China's Nio and CATL team up to develop longer-life EV batteries



A Nio EC6 SUV at one of the company’s battery swap stations. (Getty Images)

 

BEIJING — Chinese electric vehicle maker Nio has signed a partnership agreement with battery giant CATL to develop longer life batteries as part of efforts to lower overall EV costs.

The partnership will leverage technologies from both companies seeking to lower the so-called “full life cycle” costs of batteries — key for the operating costs of Nio’s thousands of battery-swapping and charging stations, William Li, Nio’s founder and CEO, told reporters in Beijing.

“One of the most important problems that has fundamentally not been solved nor attracted widespread attention is battery life,” Li said.

“This is not only a problem that Nio needs to solve, but one that the whole industry must work together to solve.”

Warranties typically cover EV batteries for eight years. Between 2025 and 2032, nearly 20 million EV battery warranties in China will expire, Nio said, pointing to the shorter life of batteries versus cars and the expense of replacing power packs.

Nio said it had extended the lifespan of swappable batteries through its research efforts, retaining 80% of capacity after 12 years.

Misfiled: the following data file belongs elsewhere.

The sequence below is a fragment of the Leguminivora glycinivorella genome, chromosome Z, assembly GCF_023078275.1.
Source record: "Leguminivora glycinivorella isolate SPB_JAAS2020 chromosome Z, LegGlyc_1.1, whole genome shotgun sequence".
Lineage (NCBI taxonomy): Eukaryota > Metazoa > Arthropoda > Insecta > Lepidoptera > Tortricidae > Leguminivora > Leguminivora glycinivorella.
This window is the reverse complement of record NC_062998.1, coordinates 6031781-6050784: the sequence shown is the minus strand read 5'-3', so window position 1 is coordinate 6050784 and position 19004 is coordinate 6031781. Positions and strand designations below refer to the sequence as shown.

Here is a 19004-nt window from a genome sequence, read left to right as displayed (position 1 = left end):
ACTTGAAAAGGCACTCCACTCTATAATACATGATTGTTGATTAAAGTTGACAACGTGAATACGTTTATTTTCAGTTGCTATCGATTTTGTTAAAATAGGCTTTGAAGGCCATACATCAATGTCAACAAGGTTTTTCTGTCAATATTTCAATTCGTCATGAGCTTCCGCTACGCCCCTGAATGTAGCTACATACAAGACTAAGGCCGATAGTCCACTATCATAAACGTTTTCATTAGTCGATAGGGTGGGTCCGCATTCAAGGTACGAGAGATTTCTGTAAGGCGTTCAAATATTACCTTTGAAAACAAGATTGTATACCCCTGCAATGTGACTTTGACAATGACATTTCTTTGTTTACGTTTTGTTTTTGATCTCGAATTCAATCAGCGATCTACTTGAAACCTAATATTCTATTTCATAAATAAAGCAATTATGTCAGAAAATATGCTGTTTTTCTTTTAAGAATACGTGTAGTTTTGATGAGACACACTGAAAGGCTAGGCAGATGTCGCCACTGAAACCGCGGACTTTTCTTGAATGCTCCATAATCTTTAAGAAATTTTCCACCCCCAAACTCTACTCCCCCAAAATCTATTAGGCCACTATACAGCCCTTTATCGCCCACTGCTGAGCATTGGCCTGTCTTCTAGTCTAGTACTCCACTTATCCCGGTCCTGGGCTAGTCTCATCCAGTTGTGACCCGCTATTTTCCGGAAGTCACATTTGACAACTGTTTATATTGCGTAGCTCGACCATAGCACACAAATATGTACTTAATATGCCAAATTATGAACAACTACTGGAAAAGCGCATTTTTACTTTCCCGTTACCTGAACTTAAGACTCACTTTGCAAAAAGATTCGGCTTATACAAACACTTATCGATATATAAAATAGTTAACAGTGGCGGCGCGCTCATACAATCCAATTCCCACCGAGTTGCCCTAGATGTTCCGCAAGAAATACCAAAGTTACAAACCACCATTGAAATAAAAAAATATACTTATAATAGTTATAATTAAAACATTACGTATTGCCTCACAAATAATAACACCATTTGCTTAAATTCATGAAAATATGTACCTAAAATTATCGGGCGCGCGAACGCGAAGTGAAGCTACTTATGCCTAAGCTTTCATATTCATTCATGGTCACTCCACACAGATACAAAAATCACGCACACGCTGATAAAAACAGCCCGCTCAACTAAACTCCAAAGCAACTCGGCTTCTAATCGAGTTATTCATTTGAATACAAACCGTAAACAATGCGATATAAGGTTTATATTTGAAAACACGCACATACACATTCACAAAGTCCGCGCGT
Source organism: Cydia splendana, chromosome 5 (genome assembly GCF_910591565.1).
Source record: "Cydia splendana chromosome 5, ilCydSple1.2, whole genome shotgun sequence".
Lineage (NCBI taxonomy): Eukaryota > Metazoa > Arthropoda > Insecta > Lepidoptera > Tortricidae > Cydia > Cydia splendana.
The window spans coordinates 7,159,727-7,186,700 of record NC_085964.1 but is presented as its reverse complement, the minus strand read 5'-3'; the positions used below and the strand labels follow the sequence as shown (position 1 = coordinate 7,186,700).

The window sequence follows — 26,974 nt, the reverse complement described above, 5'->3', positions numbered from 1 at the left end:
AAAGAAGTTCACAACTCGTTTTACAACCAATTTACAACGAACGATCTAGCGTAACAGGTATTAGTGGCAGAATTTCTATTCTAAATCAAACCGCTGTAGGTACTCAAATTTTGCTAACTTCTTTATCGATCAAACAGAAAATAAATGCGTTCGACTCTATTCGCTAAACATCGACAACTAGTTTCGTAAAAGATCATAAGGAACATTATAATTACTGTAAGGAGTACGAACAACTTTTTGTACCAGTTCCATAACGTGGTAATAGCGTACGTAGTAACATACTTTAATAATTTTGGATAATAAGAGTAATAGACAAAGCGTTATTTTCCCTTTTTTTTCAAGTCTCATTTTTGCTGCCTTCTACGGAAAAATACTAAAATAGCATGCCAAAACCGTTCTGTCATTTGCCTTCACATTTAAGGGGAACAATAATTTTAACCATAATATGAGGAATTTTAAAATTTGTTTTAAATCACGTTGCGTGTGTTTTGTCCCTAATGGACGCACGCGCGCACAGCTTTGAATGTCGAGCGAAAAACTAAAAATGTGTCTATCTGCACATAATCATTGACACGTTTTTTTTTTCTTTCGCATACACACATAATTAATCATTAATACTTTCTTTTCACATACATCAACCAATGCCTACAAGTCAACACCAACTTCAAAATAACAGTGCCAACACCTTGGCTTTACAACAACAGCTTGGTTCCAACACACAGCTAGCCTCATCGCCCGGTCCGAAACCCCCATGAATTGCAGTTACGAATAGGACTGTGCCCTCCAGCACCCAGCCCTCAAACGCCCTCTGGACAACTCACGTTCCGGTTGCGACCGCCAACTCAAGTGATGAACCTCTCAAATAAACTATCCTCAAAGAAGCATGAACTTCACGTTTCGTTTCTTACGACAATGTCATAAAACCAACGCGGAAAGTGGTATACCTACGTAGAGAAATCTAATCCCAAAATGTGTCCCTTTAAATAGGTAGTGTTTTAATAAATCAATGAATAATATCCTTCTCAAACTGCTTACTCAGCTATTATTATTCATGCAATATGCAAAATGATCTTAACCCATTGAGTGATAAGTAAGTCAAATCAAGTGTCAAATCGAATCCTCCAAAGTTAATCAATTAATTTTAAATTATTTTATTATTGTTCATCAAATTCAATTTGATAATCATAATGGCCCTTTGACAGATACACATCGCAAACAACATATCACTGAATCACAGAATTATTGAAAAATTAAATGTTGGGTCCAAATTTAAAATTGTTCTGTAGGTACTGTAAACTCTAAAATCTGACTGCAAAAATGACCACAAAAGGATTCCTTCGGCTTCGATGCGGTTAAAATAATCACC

The company also announced a cut of up to 33% in monthly rental fees for batteries for Nio users in a battery rental scheme, which works to lower EV purchase costs by as much as 128,000 yuan ($18,000).

After receiving more than $3 billion from Abu Dhabi investor CYVN Holdings last year, Nio has strived to become profitable more quickly by trimming its workforce and deferring long-term investments to improve efficiency.

The company, however, said it would still keep investing in developing core technologies such as batteries on its own. It has commercialized 150 kilowatt hour (kWh) semi-solid-state batteries for its EVs, manufactured by Beijing Welion New Energy, which have a range of up to 1,000 km (620 miles).

Nio has also invested heavily in infrastructure for battery charging and swapping. It currently has 2,382 swapping stations and 21,652 public charging stations, according to Li, who added that charging has turned profitable for Nio but that it is still losing money in battery swapping.

Swapping could help to ease the strain on power grids at peak times when drivers recharge, but industry analysts and executives expect it will only become mainstream if batteries become more standardized.

While some have criticised swapping stations as a costly investment, Nio says they can be both a quick solution to powering up EVs and an energy storage facility to improve grid stability.

Nio expects to unveil its second brand, known as Ledao in Chinese, in May, the company’s president Qin Lihong said. Nio has been developing two sub-brands to target a wider range of consumers and the project code name for Ledao was Alps.

Nio currently buys most of its batteries from CATL and has been exploring battery supplies from new partners such as CALB.

 



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